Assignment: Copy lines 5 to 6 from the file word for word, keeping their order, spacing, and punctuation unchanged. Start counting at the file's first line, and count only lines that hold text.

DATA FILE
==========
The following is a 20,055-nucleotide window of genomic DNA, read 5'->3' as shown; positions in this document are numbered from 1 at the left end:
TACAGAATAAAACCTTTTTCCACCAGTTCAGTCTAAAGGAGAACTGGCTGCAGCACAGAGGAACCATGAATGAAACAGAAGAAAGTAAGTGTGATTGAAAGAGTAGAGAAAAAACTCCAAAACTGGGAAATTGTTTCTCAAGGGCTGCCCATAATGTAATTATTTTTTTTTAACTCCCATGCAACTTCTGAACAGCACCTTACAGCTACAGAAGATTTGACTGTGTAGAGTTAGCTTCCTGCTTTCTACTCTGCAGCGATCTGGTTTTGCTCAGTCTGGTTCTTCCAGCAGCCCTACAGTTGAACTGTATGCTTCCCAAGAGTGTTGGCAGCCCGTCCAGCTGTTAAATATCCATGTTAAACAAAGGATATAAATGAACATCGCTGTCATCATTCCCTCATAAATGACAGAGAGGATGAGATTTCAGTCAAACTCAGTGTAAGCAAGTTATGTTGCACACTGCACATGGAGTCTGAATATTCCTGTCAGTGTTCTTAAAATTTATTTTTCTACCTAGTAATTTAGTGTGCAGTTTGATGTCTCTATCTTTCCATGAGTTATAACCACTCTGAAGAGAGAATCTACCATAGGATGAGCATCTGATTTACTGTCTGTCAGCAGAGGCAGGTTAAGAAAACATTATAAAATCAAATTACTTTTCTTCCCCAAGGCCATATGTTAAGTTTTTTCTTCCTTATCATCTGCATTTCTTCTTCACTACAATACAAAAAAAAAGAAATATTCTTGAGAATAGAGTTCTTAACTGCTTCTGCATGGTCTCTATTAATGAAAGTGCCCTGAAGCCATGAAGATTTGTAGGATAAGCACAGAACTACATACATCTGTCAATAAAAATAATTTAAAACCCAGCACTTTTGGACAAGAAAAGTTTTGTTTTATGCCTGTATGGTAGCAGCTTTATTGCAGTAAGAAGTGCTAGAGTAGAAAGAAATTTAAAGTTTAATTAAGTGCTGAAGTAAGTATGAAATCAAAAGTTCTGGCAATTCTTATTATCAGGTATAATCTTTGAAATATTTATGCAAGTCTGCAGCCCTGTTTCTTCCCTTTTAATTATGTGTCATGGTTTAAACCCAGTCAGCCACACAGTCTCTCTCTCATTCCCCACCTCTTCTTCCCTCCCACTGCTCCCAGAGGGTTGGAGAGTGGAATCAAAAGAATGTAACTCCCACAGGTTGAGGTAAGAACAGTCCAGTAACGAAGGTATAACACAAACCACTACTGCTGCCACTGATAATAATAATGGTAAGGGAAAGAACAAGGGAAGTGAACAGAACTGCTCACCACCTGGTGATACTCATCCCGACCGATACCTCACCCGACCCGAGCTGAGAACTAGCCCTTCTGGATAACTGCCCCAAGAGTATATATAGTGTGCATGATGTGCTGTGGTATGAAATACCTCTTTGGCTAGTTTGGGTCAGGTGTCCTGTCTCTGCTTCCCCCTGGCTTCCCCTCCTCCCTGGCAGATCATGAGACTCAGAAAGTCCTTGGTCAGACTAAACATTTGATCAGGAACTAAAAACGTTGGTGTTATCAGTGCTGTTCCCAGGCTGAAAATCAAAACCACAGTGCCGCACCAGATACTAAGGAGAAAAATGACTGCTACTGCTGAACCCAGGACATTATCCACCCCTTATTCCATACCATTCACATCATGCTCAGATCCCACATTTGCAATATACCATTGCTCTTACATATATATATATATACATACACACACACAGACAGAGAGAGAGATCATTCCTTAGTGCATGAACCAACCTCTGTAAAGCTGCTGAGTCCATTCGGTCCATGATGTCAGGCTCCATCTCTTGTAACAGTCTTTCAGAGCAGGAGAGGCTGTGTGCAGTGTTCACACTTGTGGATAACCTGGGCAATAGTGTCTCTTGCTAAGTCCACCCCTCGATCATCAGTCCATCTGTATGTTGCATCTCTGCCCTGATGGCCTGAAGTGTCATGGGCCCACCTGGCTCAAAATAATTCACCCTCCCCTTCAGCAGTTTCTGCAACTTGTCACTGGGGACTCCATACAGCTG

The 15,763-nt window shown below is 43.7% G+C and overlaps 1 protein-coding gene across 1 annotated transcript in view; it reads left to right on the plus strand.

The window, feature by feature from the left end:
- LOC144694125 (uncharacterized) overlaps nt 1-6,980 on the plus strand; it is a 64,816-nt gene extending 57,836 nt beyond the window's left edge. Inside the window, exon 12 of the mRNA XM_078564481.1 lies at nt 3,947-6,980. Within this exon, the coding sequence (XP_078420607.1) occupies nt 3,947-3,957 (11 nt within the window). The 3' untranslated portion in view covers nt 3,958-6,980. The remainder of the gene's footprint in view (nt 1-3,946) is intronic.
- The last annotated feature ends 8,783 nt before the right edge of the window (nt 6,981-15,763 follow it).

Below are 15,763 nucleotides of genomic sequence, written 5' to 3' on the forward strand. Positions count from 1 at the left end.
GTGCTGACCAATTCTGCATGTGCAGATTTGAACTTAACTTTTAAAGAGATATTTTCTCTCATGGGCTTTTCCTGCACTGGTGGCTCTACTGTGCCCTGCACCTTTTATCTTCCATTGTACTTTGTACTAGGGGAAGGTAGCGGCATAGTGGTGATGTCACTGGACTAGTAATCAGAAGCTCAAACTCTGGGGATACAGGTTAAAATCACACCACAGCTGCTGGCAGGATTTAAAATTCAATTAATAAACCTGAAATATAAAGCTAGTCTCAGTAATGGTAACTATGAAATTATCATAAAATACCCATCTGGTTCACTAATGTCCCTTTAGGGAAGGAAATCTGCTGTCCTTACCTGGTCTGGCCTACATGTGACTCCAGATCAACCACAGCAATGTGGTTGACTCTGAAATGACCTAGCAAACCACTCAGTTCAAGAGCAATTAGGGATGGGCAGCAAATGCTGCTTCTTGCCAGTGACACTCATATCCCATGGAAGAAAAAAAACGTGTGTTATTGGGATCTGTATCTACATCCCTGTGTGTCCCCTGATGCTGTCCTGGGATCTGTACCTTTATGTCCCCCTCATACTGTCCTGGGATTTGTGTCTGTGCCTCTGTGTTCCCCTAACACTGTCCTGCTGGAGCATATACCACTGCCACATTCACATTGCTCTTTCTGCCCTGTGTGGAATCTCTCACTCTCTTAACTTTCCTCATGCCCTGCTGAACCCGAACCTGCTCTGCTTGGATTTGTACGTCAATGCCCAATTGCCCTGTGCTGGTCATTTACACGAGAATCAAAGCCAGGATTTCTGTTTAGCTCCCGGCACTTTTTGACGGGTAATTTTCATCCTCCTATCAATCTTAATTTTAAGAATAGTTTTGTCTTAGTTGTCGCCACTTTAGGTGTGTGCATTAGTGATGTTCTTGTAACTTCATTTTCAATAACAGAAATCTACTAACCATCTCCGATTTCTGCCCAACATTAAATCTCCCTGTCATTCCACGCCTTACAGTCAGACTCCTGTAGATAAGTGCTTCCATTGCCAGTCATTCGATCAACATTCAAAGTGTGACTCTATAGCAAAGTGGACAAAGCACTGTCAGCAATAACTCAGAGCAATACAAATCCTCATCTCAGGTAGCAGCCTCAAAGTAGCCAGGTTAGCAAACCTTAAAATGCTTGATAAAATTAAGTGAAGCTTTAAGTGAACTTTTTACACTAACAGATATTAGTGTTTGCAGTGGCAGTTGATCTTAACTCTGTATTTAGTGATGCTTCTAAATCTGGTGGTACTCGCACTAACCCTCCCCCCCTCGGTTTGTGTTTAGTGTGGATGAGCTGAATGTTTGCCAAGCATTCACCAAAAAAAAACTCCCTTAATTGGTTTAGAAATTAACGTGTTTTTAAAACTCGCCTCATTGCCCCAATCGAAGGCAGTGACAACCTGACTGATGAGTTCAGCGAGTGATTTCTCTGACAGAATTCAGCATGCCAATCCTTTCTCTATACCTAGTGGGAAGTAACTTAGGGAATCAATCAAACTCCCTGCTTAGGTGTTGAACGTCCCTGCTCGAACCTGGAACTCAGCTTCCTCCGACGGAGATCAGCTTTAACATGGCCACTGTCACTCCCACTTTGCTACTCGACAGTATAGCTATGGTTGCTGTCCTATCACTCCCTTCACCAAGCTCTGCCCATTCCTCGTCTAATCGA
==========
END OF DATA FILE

- LOC144694125 (uncharacterized) overlaps nt 1-6,980 on the plus strand; it is a 64,816-nt gene extending 57,836 nt beyond the window's left edge. Inside the window, exon 12 of the mRNA XM_078564481.1 lies at nt 3,947-6,980. Within this exon, the coding sequence (XP_078420607.1) occupies nt 3,947-3,957 (11 nt within the window). The 3' untranslated portion in view covers nt 3,958-6,980. The remainder of the gene's footprint in view (nt 1-3,946) is intronic.
- The last annotated feature ends 8,783 nt before the right edge of the window (nt 6,981-15,763 follow it).